A youngster named Andrew Reader wound up winning the tournament, only to get trounced in an exhibition match by the master, Peter Molyneux himself. There was talk of televising a follow-up tournament on Sky TV, but it doesn’t appear to have happened.

The original Amiga version of Populous had been released all but simultaneously with the Amiga version of SimCity. Press and public alike immediately linked the two games together; AmigaWorld magazine, for instance, went so far as to review them jointly in a single article. Both Will Wright of SimCity fame and Peter Molyneux were repeatedly asked in interviews whether they’d played the other’s game. Wright was polite but, one senses, a little disinterested in Populous, saying he “liked the idea of playing God and having a population follow you,” but “sort of wish they’d gone for a slightly more educational angle.” Molyneux was much more enthusiastic about his American counterpart’s work, repeatedly floating a scheme to somehow link the two games together in more literal fashion for online play.  He claimed at one point that Maxis (developers of SimCity) and his own Bullfrog had agreed on a liaison “to go backwards and forwards” between their two companies to work on linking their games. The liaison, he claimed, had “the Populous landscape moving to and from SimCity,” and a finished product would be out sometime in 1992. Like quite a number of the more unbelievable schemes Molyneux has floated over the years, it never happened.

The idea of a linkage between SimCity and Populous, whether taking place online or in the minds of press and public, can seem on the face of it an exceedingly strange one today. How would the online linkage actually work anyway? Would the little Medieval warriors from Populous suddenly start attacking SimCity‘s peaceful modern utopias? Or would Wright’s Sims plop themselves down in the middle of Molyneux’s apocalyptic battles and start building stadiums and power plants? These were very different games: Wright’s a noncompetitive, peaceful exercise in urban planning with strong overtones of edutainment; Molyneux’s a zero-sum game of genocidal warfare that aspired to nothing beyond entertainment. Knowing as we do today the future paths of these two designers — i.e., ever further in the directions laid down by these their first significant works — only heightens the seeming dichotomy.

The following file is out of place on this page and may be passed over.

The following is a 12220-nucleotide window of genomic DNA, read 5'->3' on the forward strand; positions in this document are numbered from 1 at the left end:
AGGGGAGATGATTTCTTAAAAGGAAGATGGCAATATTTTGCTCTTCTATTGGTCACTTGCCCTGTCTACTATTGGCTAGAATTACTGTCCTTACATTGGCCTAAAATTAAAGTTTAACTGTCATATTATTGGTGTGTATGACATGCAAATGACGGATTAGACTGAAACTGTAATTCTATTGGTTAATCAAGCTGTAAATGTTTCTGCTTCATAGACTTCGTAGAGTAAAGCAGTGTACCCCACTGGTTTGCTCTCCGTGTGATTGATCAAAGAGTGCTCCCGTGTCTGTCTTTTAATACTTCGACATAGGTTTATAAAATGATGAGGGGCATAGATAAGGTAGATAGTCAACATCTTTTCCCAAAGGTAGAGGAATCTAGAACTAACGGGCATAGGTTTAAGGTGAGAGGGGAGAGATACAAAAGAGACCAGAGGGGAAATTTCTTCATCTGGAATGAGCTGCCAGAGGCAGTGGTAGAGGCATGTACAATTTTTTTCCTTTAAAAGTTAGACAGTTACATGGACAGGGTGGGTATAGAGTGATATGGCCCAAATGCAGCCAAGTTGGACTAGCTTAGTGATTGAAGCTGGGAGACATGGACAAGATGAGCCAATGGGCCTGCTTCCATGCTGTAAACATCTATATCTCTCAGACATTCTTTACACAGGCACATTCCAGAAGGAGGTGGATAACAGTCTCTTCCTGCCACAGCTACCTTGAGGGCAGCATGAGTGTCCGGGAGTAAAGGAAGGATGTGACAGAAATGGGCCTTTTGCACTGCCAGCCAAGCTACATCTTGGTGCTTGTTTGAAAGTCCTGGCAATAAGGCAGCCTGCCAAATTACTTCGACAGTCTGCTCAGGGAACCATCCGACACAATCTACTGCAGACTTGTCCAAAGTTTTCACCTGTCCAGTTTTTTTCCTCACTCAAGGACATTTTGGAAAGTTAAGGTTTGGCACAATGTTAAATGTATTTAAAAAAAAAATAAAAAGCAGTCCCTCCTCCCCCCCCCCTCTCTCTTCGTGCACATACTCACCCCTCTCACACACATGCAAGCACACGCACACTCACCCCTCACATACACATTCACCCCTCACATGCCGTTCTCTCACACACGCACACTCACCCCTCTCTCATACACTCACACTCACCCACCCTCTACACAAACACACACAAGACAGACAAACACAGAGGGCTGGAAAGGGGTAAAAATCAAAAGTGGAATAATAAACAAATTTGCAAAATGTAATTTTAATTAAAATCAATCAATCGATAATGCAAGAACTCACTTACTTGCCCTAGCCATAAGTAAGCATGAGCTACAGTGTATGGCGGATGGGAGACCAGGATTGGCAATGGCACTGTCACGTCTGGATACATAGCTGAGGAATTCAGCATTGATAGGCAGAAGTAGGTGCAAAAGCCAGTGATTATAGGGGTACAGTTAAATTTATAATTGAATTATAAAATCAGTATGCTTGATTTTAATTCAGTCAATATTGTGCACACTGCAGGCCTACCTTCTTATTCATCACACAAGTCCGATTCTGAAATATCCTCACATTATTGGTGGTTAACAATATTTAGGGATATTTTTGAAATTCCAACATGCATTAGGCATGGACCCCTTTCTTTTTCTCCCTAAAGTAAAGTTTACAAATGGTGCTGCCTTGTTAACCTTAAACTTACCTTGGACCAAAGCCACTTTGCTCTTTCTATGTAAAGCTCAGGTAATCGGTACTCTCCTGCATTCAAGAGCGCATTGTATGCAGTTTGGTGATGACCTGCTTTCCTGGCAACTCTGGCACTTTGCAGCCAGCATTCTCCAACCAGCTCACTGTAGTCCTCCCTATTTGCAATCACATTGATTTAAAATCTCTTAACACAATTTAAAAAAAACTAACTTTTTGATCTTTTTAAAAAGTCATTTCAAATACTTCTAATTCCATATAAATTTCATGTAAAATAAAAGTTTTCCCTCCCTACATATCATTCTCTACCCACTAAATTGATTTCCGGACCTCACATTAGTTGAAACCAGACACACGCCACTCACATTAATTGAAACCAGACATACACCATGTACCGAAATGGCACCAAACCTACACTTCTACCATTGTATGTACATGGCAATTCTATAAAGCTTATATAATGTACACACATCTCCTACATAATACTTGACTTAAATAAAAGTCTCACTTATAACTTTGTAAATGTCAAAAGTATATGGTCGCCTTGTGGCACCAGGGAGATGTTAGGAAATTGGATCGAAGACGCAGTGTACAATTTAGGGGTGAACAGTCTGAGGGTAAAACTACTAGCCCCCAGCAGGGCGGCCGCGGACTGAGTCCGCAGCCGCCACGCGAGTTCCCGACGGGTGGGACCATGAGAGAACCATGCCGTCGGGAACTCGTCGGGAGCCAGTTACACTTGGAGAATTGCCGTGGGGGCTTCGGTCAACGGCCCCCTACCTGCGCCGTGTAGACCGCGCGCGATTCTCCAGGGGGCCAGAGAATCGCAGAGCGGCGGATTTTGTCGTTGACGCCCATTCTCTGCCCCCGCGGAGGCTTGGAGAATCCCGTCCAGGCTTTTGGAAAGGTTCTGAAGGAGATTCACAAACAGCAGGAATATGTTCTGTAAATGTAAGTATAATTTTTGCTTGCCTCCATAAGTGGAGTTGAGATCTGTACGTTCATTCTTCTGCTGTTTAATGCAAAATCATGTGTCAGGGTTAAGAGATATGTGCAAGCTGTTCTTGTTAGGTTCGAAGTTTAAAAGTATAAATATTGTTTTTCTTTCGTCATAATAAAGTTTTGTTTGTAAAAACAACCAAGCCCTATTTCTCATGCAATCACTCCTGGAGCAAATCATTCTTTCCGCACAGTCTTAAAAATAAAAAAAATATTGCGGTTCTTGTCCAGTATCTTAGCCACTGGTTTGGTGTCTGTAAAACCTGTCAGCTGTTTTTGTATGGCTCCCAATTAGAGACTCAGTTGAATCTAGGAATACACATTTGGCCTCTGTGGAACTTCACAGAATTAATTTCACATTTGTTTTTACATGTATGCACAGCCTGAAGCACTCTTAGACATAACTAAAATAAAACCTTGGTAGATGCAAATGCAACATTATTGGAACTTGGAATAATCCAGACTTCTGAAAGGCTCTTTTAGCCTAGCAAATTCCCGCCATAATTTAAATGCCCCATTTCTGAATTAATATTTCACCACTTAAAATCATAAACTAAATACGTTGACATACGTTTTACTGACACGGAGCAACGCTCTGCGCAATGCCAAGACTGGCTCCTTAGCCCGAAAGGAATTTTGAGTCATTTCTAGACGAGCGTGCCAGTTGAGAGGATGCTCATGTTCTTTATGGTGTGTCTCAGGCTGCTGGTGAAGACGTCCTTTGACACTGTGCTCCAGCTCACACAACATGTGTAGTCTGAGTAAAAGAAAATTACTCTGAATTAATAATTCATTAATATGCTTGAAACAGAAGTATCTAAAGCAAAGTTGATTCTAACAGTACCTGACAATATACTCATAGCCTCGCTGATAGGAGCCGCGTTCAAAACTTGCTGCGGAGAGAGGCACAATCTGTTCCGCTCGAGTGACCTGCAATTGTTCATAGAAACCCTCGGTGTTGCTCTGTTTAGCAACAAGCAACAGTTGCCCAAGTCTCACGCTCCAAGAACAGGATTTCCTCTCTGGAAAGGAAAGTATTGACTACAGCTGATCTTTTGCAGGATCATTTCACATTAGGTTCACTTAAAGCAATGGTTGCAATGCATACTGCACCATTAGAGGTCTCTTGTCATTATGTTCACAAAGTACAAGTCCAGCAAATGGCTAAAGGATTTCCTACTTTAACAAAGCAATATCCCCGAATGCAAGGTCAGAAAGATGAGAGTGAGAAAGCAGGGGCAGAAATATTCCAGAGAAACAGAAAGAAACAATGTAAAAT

That said, there actually were and are good reasons to think of SimCity and Populous as two sides of the same coin. For us today, the list includes first of all the reasons of simple historical concordance. Each marks the coming-out party of one of the most important game designers of all time, occurring within bare weeks of one another.

But of course the long-term importance of these two designers to their field wasn’t yet evident in 1989; obviously players were responding to something else in associating their games with one another. Once you stripped away their very different surface trappings and personalities, the very similar set of innovations at the heart of each was laid bare. AmigaWorld said it very well in that joint review: “The real joy of these programs is the interlocking relationships. Sure, you’re a creator, but even more a facilitator, influencer, and stage-setter for little computer people who act on your wishes in their own time and fashion.” It’s no coincidence that, just as Peter Molyneux was partly inspired by an ant hill to create Populous, one of Will Wright’s projects of the near future would be the virtual ant farm SimAnt. In creating the first two god games, the two were indeed implementing a very similar core idea, albeit each in his own very different way.

Joel Billings of the king of American strategy games SSI had founded his company back in 1979 with the explicit goal of making computerized versions of the board games he loved. SimCity and Populous can be seen as the point when computer strategy games transcended that traditional approach. The real-time nature of these games makes them impossible to conceive of as anything other than computer-based works, while their emergent complexity makes them objects of endless fascination for their designers as much or more so for than their players.